It took me over 3 years to conceive my first child. Not a very short time, especially since I was under 21 when I started trying. My friends were all older, all having babies, and believe me, I was soooo sick of being invited to their baby parties that after a while I only went to those of really close friends. But when I was in the waiting room and a woman came in with her baby, it made me happy. It gave me hope. Hey, I could be like her someday. I could have a baby too... and even try for another! I would attempt to start a conversation to get some encouraging information. "Was your baby born through IVF?", "How many cycles before you succeeded?"

My second cycle was successful and I delivered a healthy baby girl at the end of 42 weeks (I had to be induced). I was 24-1/2 and I refused to let anyone call her an only child. She was my first child. After she was born, I went back for treatment as soon as I could, to try to get pregnant again. I didn't take her with me, but only because it wasn't convenient (I dropped her off at her nursery school and then drove to the fertility clinic).

Seeing some of the less tolerant messages makes me wonder what an ideal situation would look like. Would they (the writers) really like to see the world on hold until they're successful? Would their life be happier if their friends didn't flaunt their pregnancies, if their little sister didn't have her 3rd child (usually it's an unplanned child or the sister's not married). And in general, would a childfree world really be more convenient? Um... oops... that is... until they have their child...

For those of you who are going through infertility - enjoy seeing other people with children. When your child is born s/he will be the most special and precious person in the world to you. You'll want everyone to see how wonderful, unique and beautiful your baby is. You'll take him or her (or them :-)) for a walk in the park, to the pet store, and to the playground just for fun, not to make anyone feel jealous... People who walk around with their children are not being insensitive. They're living.

Enjoy life now. Smile at little children the same way you'll want people to smile at yours someday. Hopefully someday soon.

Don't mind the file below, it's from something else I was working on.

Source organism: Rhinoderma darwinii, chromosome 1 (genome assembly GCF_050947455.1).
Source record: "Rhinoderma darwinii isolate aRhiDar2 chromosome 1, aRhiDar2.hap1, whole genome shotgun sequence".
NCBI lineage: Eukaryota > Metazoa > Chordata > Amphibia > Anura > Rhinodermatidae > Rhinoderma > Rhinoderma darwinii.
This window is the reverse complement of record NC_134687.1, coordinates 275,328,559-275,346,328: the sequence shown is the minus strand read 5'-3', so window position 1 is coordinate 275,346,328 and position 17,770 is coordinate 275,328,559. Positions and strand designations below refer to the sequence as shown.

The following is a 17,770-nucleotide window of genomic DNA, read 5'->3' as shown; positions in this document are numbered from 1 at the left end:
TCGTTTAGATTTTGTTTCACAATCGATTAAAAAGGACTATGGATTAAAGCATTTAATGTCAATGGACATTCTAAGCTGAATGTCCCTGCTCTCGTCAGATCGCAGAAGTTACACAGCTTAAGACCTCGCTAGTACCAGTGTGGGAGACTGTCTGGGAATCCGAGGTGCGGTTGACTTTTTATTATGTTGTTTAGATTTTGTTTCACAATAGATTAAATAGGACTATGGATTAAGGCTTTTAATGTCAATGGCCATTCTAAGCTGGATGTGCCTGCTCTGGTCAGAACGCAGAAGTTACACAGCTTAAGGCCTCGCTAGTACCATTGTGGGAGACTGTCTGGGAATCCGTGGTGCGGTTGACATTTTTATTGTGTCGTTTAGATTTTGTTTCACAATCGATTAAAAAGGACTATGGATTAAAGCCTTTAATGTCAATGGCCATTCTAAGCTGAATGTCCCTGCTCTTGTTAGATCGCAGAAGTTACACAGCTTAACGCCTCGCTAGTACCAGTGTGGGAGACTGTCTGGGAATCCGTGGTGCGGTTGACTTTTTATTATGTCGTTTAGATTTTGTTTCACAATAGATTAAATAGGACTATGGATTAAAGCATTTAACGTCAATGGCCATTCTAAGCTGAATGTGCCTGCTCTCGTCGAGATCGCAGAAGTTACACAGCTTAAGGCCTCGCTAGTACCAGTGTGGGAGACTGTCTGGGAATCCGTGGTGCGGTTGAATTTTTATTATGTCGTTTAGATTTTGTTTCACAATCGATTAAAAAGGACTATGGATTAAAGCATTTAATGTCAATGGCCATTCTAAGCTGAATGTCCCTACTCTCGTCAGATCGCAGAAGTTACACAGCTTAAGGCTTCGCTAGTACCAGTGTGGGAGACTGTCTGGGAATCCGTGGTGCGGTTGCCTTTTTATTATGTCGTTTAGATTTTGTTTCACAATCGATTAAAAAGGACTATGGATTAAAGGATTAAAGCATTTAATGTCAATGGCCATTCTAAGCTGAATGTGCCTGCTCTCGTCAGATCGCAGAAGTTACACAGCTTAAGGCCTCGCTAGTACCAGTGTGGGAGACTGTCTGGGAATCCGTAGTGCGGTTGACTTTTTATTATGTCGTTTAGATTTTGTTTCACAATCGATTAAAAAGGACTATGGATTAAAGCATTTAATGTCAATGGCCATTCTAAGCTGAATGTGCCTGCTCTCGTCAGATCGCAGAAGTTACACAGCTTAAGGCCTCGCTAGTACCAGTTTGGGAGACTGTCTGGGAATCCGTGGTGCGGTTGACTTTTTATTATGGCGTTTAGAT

Thursday, January 19, 2006

Egg Donation

Q - I have an 11-year-old from egg donation and want to discuss with him his beginnings. Have other people done this? How? How was the outcome for the child learning his or her origins? I am getting cold feet now that he is of an age where he will understand, but I still want to tell the truth. We have lost touch with his donor but kept up with her his first few years of his life. I cannot find any literature or advice on this topic. Thanks for your help!

A - I found the following article that might help you:

If you go ahead with you plans & you're interested in sharing the experience, I would be very interested to hear how it goes.

Response - Thanks for the article. It gives me the confidence to proceed and know it is felt to be the best to disclose egg donation. It is likely the more difficult questions will come later but now at 11 I think he needs to know. Knowing the donor for a while and admiring her helps make it easier.

Q - If a woman is very healthy and 54 years old, is it still possible to have a baby using donor eggs and IVF?

A - It is possible for a healthy 54-year-old woman to carry a baby conceived using donor eggs and IVF. Please see my post on this topic.

Q - I am interested in becoming an egg donor, but I don't know where to begin. Any recommendations?

A - We're not affiliated with any organizations. You may find some helpful information and links on our egg donors page.

Q - Is it common for a sister to donate eggs to another sister who is infertile?

A - I don't know how common it is, but I have read about some such cases. An advantage, of course, is the biological connection. A disadvantage is that it may cause conflict between the sisters.

Q - Can a woman who is taking anti-depressants donate eggs?

A - No. Other contraindications are smoking, drug use, use of anti-anxiety medication, history of mental illness and many other health indications.